Over the last couple of years the nation has been talking about how to reform health care. The discussion involves everyone from policymakers to IT experts, patients to doctors, caregivers to executives, and all combinations of the above. Regardless of who is involved however, the themes of the discussion hardly change: Patient-centeredness. Quality. Value. Here at LIVESTRONG we spend a lot of time focused on the first aim, through our programmatic work, our navigation services, and our research agenda to establish survivorship as a critical area for the health care system to improve.
The last two you may be less familiar with. Quality and Value can be very abstract terms – everyone has heard of them, but they can mean many things. In the context of driving health care improvement however, they both come down to one critical concept: measurement. As the saying goes, “You can’t manage what you can’t measure.” This is especially true in health care, as there are dozens of moving parts during an individual’s treatment journey for any particular injury or disease.
But cancer is not just another disease – it is one of the most complicated challenges we’ve faced. And getting better at treating it means seeing if what we are doing is successful or not. One of the biggest challenges in measuring how we treat a disease like cancer is the tendency to look at the science, the pathways, the process, and the immediate outcome. We are still missing the type of cross-cutting measures that matter to patients, such as what needs to happen before treatment, how well symptoms are managed, how effectively we are transitioning patients between different facilities, or what happens after discharge from the hospital or in the months after the final round of therapy. And developing these measures is tough work: it takes time and energy to conduct rounds of validation by professionals scattered around the country, from statisticians to researchers, doctors, administrators and patient advocates.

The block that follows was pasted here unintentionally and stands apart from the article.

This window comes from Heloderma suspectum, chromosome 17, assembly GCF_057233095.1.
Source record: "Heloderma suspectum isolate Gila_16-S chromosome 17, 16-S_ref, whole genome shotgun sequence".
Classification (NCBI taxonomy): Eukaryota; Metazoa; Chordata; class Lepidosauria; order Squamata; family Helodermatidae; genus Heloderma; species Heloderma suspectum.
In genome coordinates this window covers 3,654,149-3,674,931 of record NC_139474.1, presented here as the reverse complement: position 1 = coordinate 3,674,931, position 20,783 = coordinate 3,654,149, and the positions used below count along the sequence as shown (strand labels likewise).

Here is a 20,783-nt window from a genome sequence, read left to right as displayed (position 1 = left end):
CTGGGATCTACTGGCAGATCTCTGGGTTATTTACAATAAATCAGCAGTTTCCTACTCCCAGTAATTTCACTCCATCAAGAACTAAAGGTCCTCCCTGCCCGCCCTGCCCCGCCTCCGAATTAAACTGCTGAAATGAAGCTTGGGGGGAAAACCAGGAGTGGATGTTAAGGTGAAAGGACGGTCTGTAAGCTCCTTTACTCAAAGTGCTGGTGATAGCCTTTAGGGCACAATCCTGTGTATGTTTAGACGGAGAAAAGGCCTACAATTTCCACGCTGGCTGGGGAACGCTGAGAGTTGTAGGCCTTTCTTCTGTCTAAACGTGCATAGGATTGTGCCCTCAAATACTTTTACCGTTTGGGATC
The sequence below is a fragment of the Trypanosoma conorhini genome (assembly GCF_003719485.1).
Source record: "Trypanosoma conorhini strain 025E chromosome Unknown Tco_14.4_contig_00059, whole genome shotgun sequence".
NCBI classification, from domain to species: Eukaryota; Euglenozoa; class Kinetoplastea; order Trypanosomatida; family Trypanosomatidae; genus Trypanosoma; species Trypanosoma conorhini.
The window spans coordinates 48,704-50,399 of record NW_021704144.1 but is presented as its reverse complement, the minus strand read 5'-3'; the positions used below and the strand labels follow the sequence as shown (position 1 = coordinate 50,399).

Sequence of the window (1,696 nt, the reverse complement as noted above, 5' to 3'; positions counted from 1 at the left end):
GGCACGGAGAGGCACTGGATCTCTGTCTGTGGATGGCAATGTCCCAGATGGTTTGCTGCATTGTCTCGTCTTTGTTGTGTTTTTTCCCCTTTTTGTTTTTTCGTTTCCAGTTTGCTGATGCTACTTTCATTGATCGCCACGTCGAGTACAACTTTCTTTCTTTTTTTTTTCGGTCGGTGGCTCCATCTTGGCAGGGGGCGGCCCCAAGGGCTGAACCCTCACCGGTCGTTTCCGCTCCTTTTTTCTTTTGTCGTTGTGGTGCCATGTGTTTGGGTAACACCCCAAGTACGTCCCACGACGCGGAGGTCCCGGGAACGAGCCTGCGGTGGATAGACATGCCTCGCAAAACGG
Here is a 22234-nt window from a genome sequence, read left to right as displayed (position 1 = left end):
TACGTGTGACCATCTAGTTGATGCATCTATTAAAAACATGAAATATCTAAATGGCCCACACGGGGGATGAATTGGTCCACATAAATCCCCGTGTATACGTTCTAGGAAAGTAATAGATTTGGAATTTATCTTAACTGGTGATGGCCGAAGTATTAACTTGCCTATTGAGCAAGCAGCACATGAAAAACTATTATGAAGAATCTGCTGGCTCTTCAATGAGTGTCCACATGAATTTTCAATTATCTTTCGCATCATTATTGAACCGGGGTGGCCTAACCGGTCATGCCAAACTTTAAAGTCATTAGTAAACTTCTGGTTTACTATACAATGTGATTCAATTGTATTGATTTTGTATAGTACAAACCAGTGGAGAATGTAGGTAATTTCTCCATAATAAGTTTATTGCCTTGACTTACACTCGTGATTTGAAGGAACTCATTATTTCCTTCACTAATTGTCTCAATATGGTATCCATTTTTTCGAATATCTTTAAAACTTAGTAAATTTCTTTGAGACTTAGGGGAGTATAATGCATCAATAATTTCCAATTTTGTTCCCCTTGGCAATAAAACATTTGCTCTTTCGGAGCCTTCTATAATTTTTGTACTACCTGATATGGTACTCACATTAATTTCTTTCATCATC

But there is good news: The American Society of Clinical Oncology (ASCO) has formed a program called the Quality Oncology Practice Initiative, or QOPI. QOPI aims to raise the bar for oncologists by promoting “a culture of self-examination and improvement” and providing tools and resources to examine all aspects of the care process, including the kind of patient-centered measures that are sorely lacking today. LIVESTRONG attended the Collaborative Cancer Measure Summit last week with experts from all realms of oncology and patient advocacy. The goal of the summit was to outline potential measure areas and compile an action plan for how to get these tools developed and into the hands of the practices who are part of the QOPI program. Two of our staff, Ruth Rechis and Sarah Arvey, attended and presented their ideas based on LIVESTRONG’s research in survivorship.
The next steps for Summit leaders will be to distill this group down into a handful of measure areas and collaborate with other national measurement organizations on final selection. And soon after that, the final list will work its way into various quality improvement programs around the country. All in all, this work is a buildup to putting together the kinds of checklists and processes that ensure we are paying proper attention to the kinds of things that will truly lead us towards a reformed health care system: Quality, Value and Patient-Centeredness.